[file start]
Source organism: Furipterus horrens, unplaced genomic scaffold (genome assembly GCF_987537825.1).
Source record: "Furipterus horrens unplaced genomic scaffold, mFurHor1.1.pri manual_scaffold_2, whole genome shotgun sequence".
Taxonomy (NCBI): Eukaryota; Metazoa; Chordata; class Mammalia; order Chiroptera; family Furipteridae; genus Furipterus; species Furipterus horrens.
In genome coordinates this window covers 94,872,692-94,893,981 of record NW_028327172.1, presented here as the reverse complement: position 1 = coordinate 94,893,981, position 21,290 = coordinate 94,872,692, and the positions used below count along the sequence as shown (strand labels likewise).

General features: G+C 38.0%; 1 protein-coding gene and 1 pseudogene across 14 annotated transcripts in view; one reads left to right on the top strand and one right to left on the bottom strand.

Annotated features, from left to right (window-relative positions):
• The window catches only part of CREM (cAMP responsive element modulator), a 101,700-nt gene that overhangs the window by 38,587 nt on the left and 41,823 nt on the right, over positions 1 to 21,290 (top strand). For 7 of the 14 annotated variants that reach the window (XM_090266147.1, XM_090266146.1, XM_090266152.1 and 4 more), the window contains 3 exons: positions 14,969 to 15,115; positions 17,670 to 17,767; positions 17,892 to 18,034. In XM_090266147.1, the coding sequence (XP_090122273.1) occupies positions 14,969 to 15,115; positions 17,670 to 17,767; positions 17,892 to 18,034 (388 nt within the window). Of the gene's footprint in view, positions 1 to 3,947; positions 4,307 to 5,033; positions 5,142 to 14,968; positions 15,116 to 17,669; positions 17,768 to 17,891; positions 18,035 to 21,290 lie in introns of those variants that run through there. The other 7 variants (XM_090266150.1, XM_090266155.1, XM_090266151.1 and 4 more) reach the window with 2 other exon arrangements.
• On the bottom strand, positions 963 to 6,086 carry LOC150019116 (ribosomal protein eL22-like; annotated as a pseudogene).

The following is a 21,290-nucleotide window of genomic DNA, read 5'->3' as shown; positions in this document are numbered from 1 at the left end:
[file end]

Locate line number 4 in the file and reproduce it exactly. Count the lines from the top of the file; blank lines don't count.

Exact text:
In genome coordinates this window covers 94,872,692-94,893,981 of record NW_028327172.1, presented here as the reverse complement: position 1 = coordinate 94,893,981, position 21,290 = coordinate 94,872,692, and the positions used below count along the sequence as shown (strand labels likewise).